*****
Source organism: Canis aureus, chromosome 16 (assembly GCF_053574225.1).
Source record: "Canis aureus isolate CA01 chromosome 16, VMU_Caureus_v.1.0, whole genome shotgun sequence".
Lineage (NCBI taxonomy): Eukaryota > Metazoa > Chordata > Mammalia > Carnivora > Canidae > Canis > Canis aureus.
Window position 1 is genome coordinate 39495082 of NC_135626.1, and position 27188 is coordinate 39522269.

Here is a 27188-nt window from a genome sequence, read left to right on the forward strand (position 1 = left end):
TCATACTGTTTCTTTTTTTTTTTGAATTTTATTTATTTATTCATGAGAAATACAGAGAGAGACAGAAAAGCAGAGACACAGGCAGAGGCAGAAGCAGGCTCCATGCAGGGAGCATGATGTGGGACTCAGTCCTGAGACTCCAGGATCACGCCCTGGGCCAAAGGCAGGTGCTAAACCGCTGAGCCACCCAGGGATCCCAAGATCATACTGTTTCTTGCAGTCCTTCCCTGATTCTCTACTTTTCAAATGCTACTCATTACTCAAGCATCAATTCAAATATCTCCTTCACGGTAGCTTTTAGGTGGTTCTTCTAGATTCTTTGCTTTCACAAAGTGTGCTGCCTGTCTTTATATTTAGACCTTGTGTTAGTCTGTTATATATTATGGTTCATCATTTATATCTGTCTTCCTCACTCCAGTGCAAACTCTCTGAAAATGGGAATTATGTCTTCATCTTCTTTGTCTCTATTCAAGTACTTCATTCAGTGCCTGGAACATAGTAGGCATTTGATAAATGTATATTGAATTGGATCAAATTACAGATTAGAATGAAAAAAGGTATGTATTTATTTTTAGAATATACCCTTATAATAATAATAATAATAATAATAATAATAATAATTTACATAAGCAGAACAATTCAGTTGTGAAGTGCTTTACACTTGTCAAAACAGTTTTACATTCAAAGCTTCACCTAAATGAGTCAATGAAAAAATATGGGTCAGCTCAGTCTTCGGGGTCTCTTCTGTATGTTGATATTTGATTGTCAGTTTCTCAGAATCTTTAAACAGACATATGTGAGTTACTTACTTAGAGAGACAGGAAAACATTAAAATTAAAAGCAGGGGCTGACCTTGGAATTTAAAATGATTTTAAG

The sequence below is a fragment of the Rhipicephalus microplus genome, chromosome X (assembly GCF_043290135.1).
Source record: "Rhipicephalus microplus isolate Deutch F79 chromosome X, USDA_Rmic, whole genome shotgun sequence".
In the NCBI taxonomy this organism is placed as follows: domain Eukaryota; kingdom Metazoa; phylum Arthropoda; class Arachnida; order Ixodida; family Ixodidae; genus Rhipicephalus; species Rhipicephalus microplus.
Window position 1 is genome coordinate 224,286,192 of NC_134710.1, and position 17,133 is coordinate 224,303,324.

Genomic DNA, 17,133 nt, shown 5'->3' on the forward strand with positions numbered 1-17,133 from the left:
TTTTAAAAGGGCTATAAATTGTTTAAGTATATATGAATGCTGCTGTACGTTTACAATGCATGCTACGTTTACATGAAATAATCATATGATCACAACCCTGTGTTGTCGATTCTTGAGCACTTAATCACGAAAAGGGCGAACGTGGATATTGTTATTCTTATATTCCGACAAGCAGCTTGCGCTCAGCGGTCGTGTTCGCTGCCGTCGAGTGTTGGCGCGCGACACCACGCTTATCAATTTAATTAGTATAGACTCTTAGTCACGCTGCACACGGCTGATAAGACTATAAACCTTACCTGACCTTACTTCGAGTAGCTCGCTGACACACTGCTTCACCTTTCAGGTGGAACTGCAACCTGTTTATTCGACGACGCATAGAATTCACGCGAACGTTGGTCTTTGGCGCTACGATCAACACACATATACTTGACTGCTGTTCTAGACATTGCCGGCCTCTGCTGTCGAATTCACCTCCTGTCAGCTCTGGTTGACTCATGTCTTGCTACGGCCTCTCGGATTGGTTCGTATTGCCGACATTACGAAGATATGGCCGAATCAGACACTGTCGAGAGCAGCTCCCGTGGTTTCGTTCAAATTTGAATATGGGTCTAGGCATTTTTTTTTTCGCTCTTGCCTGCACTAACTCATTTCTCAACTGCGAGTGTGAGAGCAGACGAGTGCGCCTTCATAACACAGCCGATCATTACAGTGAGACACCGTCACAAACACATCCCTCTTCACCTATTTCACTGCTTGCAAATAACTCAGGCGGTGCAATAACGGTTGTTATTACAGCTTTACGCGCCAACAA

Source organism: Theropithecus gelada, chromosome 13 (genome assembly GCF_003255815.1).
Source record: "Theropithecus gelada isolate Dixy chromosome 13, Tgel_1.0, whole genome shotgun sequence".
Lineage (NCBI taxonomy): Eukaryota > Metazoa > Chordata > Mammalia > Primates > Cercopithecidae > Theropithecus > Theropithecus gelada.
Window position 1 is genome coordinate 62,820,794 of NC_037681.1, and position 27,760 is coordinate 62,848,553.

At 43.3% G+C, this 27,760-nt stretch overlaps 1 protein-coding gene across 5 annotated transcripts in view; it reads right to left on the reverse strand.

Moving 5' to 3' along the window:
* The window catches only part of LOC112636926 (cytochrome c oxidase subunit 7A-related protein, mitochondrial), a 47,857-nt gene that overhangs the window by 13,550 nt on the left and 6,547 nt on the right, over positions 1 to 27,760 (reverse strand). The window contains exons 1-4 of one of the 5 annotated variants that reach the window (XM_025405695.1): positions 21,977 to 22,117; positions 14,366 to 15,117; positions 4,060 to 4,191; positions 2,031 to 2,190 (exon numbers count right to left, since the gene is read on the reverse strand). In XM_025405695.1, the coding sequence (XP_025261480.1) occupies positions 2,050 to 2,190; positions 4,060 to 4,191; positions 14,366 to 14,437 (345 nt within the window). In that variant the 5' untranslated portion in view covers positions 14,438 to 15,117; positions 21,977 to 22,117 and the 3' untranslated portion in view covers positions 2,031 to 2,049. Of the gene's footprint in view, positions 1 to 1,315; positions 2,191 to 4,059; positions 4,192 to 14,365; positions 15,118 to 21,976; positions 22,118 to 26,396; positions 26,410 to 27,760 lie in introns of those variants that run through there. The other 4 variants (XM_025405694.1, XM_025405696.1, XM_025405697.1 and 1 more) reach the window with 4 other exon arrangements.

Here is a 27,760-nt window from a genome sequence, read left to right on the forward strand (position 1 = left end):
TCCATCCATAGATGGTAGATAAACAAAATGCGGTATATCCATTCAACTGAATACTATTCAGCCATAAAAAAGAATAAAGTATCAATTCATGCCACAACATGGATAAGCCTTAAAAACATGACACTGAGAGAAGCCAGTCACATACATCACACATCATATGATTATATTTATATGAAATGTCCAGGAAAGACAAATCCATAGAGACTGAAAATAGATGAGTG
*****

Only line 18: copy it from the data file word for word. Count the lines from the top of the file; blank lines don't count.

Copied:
Moving 5' to 3' along the window: